Wednesday, January 13, 2016

Set your onions on stun

This is what you get when you ask a Star Trek fan to make meatloaf.

Tap the meatloaf, and say, "Beam me up, Scotty!"

Last week, since my son was on break from college, and I was busy but he wasn't, I asked him to make a meatloaf for dinner one night.  I gave him my Dad’s recipe.

Son:  Where do I find the minced onion?

Me: You will find onions in the pantry, top section, left-hand side, in the onion basket.

Son (disappears for a bit, then returns with a red onion, not from the pantry, but from the fridge):  Is this an onion?

Me: Well, yes, but that onion is for my salad. (Getting up to show Son where the yellow onions are, which he would have discovered if he had followed my directions.  I hand him a small onion.) Here. You have to mince it.

Son:  How do I do that?

I thought fondly of my Dad, who is the one who showed me how to mince an onion.  Thanks to my Dad, I know to use a non-serrated knife to cut onions.  I had never taught my son this task, probably because I know how he feels about all vegetables (hates ’em). 

I got Son started on mincing the onion.  Then I left the kitchen.  I went away to work on crop economics, church retreat planning, the program for the band concert, and cleaning off my desk. 

After a long time, Son came in the office and said, “I think maybe the meatloaf has too many onions in it.”   I thought one onion would be enough, but he used three onions, because he tripled the recipe.

The meatloaf was already in the oven, so I told Son it would be fine.  It turned out to be really delicious.  He also made oven fries to go with it.

From far away, raw oven fries look like apple pie in the making.
This business of leaving my kids in the kitchen while I go away is turning out to be quite appealing!

* * * * * * * * * * * *

I originally had a special bonus of the images you get when you google “Star Trek Meatloaf.”  But I deleted them, so as to not incur the Wrath of Khan.

Baltimore Meat Loaf
1 pound ground round
1 onion, minced
1 egg
½ cup bread crumbs or crackers
1 tsp salt (OR LESS!)
¼ tsp pepper
2 Tablespoons catsup

Preheat oven to 350F.
Mix, make into a loaf, bake in lightly greased pan for 1 to 1 ½ hours at 350 F.


The Crislers said...

I have never cared for meatloaf (neither the taste nor the name; who wants to eat a loaf of meat?), but that meatloaf looked surprisingly appealing, if only because of its shape. Maybe I should try that next time I make meatballs?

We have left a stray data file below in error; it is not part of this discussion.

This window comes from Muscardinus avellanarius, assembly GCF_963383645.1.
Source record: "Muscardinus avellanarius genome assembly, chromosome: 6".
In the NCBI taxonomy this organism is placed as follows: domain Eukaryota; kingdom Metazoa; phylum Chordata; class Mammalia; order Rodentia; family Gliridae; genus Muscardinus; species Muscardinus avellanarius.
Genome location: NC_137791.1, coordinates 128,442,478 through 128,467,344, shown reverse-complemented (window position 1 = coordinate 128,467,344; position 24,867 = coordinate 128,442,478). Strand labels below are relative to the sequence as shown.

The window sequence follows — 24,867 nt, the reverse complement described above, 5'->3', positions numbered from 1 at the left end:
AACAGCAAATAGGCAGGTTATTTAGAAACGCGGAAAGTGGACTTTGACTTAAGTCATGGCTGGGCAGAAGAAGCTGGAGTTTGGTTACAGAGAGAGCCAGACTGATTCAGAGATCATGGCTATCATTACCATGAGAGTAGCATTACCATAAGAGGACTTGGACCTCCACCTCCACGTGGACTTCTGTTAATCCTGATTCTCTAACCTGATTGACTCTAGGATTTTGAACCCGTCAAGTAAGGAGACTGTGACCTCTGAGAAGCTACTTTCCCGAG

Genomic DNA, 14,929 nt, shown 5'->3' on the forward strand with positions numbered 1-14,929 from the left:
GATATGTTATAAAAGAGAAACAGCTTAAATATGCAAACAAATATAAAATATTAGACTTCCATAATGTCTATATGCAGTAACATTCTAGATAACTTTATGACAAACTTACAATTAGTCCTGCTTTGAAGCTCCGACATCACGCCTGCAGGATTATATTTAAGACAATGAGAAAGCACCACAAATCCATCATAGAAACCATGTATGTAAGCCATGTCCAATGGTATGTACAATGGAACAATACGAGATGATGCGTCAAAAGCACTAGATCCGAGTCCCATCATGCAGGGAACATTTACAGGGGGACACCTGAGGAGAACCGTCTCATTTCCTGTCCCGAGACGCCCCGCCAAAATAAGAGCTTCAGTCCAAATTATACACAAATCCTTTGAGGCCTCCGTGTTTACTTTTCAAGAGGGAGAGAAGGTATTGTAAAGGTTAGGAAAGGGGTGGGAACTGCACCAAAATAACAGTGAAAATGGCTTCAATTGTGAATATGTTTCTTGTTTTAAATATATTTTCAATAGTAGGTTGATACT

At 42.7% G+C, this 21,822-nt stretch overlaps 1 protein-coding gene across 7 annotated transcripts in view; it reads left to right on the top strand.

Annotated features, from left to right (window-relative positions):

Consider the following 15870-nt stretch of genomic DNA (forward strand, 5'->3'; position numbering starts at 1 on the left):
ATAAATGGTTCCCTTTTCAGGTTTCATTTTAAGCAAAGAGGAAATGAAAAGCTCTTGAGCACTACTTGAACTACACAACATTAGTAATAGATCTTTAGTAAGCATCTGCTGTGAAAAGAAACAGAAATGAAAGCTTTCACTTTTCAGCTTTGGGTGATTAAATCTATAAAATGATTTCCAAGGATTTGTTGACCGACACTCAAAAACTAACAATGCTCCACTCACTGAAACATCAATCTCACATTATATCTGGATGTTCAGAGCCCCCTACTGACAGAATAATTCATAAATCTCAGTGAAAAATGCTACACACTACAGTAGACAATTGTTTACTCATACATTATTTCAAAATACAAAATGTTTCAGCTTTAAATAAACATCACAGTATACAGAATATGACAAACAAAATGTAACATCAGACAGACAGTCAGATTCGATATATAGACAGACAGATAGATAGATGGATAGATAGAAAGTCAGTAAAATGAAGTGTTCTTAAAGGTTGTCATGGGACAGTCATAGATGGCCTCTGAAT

I'm going to use this post as a reminder that someday my kids will be independent enough to make supper with little help. Someday. Someday.

Susan Jones said...

I have always liked meatloaf, especially cold in sandwiches the next day. (Don't forget the ketchup!) The last time I made meatloaf was five years ago for Halloween. I made it in the shape of a head (a 3-d one) and wrapped it with "mummy strips" of pie crust. I left some spaghetti hair sticking out, and strategically placed some extra ketchup on it, for blood. To go with it, I made little ghosts out of mashed potato, with dried-cranberry eyes. I don't remember what was for dessert, but surely there was some. I don't think my parents knew what hit them! :-)That is my most favorite meatloaf memory. It sounds like your son did very well. I'm not sure if you'll want to tell him my story. :-)

Common Household Mom said...

Sue, that sounds just awesome! I hope you took a picture. That is a great meatloaf memory.

Karen (formerly kcinnova) said...

Your son's meatloaf looks delicious! Those oven fries in their raw form might look like apple slices, but I don't advise eating them with peanut butter.
SuperDad has been making a lot of meatloaf this winter, using questionable ingredients (yes, those ARE carrot chunks), but it always turns out pretty good. Mostly I'm glad he cooks.
When is the retreat?

And Susan wins Halloween dinner!

Green Girl in Wisconsin said...

Love to read that your son cooks. What a helpful thing! Especially when you've got homework.

Patience_Crabstick said...

I love the title to this post!